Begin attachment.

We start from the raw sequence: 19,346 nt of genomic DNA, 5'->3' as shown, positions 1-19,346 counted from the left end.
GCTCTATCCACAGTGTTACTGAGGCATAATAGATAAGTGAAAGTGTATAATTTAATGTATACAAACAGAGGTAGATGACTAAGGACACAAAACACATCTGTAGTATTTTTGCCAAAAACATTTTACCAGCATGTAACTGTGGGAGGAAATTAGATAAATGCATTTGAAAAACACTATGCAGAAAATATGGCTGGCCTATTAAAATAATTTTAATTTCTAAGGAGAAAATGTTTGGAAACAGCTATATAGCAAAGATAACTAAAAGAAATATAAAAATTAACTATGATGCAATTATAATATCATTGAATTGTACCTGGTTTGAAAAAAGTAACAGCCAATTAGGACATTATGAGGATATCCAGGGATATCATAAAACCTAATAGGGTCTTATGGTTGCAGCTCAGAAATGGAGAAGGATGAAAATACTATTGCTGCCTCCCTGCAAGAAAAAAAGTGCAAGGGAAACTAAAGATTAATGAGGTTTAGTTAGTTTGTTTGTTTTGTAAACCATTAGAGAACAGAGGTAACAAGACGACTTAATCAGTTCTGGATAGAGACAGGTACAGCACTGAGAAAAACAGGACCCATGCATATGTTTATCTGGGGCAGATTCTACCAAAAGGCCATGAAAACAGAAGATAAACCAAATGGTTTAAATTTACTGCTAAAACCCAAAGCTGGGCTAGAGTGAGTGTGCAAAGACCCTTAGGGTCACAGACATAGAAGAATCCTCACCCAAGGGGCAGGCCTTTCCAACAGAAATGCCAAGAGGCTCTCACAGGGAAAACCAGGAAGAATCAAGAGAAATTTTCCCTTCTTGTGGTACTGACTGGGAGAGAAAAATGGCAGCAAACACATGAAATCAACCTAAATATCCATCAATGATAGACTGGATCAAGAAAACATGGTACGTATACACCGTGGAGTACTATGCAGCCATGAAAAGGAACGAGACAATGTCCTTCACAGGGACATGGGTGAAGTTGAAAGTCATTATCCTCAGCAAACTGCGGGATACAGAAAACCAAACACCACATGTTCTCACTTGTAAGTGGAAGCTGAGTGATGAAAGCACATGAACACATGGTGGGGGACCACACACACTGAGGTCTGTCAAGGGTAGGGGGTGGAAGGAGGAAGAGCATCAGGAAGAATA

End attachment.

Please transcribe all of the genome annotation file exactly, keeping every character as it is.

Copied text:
We start from the raw sequence: 19,346 nt of genomic DNA, 5'->3' as shown, positions 1-19,346 counted from the left end.
GCTCTATCCACAGTGTTACTGAGGCATAATAGATAAGTGAAAGTGTATAATTTAATGTATACAAACAGAGGTAGATGACTAAGGACACAAAACACATCTGTAGTATTTTTGCCAAAAACATTTTACCAGCATGTAACTGTGGGAGGAAATTAGATAAATGCATTTGAAAAACACTATGCAGAAAATATGGCTGGCCTATTAAAATAATTTTAATTTCTAAGGAGAAAATGTTTGGAAACAGCTATATAGCAAAGATAACTAAAAGAAATATAAAAATTAACTATGATGCAATTATAATATCATTGAATTGTACCTGGTTTGAAAAAAGTAACAGCCAATTAGGACATTATGAGGATATCCAGGGATATCATAAAACCTAATAGGGTCTTATGGTTGCAGCTCAGAAATGGAGAAGGATGAAAATACTATTGCTGCCTCCCTGCAAGAAAAAAAGTGCAAGGGAAACTAAAGATTAATGAGGTTTAGTTAGTTTGTTTGTTTTGTAAACCATTAGAGAACAGAGGTAACAAGACGACTTAATCAGTTCTGGATAGAGACAGGTACAGCACTGAGAAAAACAGGACCCATGCATATGTTTATCTGGGGCAGATTCTACCAAAAGGCCATGAAAACAGAAGATAAACCAAATGGTTTAAATTTACTGCTAAAACCCAAAGCTGGGCTAGAGTGAGTGTGCAAAGACCCTTAGGGTCACAGACATAGAAGAATCCTCACCCAAGGGGCAGGCCTTTCCAACAGAAATGCCAAGAGGCTCTCACAGGGAAAACCAGGAAGAATCAAGAGAAATTTTCCCTTCTTGTGGTACTGACTGGGAGAGAAAAATGGCAGCAAACACATGAAATCAACCTAAATATCCATCAATGATAGACTGGATCAAGAAAACATGGTACGTATACACCGTGGAGTACTATGCAGCCATGAAAAGGAACGAGACAATGTCCTTCACAGGGACATGGGTGAAGTTGAAAGTCATTATCCTCAGCAAACTGCGGGATACAGAAAACCAAACACCACATGTTCTCACTTGTAAGTGGAAGCTGAGTGATGAAAGCACATGAACACATGGTGGGGGACCACACACACTGAGGTCTGTCAAGGGTAGGGGGTGGAAGGAGGAAGAGCATCAGGAAGAATA